Plaid wool knit sweater
I recently have fallen in love with a new silhouette for myself, and it’s been a lot of fun playing with it: a cropped pullover. Whether it’s in the form of a hand knit sweater (which started my obsession) or sewing my own tops, I’ve been loving this shape lately.
This version was the third I made from the same pattern, Butterick 7557 from around 1956. Great envelope artwork too, right?
Many vintage patterns specify types of fabric recommended, but this one didn’t. In my mind though, it was perfect for knits! Kind of a cropped vintage version of a Tilly & the Buttons Coco.
I made this version in a plaid Rick Owns wool knit. What a delightful fabric! Thick and squishy, enough grip it didn’t slide around at all when cutting, and the topstitching stitches just sunk right in.
On one side the knit stitches are clearly visible and the other site is more of a brushed texture, and I decided to go with that as the right side, even though it was probably meant to be the back.
I did take a tiny bit of a risk with the fabric. I really hate hand washing if I don’t absolutely need to do it, so I threw a swatch of the fabric in the wash. It came out exactly the same size as it went in! Since it was a swatch, I went ahead and threw it into the dryer, too. It came out the same height and just a tad narrower, which I was even able to kind of tug back into position. So… I went ahead and washed and dried the yardage. It might have beefed up the density a tad perhaps (hard to compare yardage to a small swatch), but it definitely didn’t change much. Now I can machine wash it, though I’ll probably line dry anyway.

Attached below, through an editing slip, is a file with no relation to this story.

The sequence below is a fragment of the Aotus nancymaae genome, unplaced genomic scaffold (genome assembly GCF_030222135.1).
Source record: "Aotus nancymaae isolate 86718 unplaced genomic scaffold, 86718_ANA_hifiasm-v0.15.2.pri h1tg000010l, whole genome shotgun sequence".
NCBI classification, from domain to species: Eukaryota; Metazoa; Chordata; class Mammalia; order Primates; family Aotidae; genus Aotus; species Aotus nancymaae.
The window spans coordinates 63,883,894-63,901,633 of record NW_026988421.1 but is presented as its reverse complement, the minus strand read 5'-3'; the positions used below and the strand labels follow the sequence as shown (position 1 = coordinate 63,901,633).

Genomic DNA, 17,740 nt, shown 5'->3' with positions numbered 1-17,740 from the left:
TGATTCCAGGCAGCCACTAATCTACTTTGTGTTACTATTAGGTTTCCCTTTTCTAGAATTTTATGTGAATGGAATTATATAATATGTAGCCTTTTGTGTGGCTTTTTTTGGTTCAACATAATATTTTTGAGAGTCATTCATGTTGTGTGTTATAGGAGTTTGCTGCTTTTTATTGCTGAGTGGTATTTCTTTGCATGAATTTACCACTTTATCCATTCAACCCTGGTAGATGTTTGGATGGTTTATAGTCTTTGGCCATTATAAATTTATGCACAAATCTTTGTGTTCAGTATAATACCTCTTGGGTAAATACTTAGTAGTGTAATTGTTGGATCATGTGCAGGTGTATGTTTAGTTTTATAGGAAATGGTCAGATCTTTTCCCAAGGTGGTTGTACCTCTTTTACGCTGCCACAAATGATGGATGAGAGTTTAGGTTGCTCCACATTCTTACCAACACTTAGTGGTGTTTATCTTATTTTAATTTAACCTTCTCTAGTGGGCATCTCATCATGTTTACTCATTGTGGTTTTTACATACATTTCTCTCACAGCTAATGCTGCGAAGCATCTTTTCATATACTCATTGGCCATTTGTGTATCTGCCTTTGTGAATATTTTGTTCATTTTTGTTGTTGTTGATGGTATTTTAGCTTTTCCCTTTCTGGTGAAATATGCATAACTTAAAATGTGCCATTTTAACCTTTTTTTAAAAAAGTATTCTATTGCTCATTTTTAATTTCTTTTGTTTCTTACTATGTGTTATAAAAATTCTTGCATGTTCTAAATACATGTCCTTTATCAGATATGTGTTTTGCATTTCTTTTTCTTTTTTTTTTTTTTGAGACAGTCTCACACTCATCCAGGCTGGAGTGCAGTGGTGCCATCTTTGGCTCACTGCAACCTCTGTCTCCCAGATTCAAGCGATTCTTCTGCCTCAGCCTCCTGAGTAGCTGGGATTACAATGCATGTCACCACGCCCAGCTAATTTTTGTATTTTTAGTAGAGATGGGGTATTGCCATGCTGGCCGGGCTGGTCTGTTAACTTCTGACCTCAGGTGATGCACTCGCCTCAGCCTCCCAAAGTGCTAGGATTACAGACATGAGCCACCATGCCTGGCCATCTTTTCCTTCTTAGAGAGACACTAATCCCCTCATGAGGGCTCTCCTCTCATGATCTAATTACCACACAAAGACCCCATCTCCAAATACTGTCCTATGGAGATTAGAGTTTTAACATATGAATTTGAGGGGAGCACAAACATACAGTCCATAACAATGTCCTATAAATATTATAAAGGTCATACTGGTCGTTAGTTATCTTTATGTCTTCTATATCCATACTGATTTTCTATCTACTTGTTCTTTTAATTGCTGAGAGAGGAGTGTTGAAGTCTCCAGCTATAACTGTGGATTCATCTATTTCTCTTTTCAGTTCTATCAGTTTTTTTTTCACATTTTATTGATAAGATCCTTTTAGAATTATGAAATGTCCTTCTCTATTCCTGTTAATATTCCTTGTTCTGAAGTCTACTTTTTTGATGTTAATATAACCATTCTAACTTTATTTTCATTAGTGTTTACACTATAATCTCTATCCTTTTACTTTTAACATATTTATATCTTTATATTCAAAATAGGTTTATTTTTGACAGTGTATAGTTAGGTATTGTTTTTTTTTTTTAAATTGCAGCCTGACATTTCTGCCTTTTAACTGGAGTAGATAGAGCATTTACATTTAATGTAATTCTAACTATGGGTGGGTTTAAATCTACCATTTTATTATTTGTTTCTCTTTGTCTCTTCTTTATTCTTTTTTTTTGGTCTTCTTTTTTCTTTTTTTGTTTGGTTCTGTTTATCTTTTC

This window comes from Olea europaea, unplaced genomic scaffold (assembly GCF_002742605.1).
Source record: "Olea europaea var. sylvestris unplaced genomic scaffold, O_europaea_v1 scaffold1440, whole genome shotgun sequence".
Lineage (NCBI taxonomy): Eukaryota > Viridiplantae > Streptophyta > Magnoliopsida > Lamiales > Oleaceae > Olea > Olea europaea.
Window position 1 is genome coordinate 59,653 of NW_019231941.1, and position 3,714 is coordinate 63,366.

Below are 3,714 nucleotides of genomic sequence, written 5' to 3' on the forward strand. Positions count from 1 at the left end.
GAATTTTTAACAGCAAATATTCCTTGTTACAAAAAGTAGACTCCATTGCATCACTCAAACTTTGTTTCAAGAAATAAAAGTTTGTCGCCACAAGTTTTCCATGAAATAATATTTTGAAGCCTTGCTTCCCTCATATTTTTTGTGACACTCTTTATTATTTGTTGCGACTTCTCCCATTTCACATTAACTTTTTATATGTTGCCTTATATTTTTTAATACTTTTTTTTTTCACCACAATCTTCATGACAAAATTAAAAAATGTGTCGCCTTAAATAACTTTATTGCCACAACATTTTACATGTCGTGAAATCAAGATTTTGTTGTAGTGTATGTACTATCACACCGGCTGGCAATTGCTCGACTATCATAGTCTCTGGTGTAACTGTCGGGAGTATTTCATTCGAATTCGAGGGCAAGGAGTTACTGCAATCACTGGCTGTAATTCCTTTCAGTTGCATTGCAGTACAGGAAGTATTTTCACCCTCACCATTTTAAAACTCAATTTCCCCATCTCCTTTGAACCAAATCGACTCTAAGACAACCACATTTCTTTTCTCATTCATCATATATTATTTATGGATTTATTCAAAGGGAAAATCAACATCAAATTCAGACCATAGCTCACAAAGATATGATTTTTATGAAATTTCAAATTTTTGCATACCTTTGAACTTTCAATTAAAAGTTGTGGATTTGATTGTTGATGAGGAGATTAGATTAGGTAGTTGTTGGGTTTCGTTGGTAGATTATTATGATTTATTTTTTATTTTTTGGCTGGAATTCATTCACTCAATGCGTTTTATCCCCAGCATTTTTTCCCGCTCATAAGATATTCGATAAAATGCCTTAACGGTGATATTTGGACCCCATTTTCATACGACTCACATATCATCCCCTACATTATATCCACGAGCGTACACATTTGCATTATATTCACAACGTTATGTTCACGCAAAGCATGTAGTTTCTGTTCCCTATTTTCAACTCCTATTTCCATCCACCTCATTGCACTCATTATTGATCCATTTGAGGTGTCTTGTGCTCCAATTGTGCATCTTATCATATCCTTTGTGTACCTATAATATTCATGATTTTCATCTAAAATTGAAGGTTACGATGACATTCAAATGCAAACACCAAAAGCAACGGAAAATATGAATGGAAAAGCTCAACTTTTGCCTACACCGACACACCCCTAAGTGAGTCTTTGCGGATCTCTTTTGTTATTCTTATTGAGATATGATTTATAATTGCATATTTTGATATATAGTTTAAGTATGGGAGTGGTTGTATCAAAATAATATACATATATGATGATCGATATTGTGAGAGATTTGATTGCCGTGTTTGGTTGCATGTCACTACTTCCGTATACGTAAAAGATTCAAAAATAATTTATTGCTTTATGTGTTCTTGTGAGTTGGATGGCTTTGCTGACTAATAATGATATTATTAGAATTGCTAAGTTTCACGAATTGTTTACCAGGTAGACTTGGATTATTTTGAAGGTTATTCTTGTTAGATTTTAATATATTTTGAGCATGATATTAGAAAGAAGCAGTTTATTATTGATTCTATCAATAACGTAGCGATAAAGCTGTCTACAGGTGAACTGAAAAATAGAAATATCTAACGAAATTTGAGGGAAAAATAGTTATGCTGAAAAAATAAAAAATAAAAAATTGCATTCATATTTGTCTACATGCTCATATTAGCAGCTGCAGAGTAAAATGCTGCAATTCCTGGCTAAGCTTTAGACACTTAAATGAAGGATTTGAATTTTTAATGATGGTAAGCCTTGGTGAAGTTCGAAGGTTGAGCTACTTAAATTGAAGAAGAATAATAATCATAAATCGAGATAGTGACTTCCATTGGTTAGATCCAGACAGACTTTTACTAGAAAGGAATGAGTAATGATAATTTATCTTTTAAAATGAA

Construction was a breeze, as I sewed the whole thing except the hems (which were just a simple zig zag) on my serger.
A tiny tip, if you construct on a serger but also need to trim seams as you go: I’ve come to find I’m a lot more accurate when I baste a neckband (or cuff) on first, checking to make sure I didn’t sew in any puckers or accidentally take up too much of the band on one side, causing it to look wonky. Then I can take it to the serger and trim and serge at the same time (since this has a 5/8″ seam allowance), and with no pins to worry about in a narrow space, to boot.
I love that stand up funnel neck so much!
Another large scale plaid for me. Why do I keep doing this to myself?! This time, I decided visually where I wanted the horizontal lines to fall (widest bands above and below my high bust), and matched the plaid at the side seams of the body. And then just cut each sleeve the same as one another. I actually managed to get some of the lines matched up on the sleeve but that was pure accident as it’s a dropped shoulder, so I didn’t even try to match it. I did match up the collar and used a different part of the plaid than where the neckline ends, to add a little visual interest.
I know you’re “supposed” to line up knit neckband seams at a shoulder seam, and in fairness the pattern specifies to do that, too. But after a first version I had a hard time telling the back from the front quickly (1 out of 100 chance I remember to sew a little ribbon into the back neck as a visual aid). So I centered the seam at the back neck so I could grab and go. Not going to lie, I totally put this on backwards still the other day. Ha ha!
I’m a knitter as well as a sewer, so the idea of sewing sweaters is not something I’m used to. But I knew this shape would be a great match for a wool knit, and I’m so glad I was right!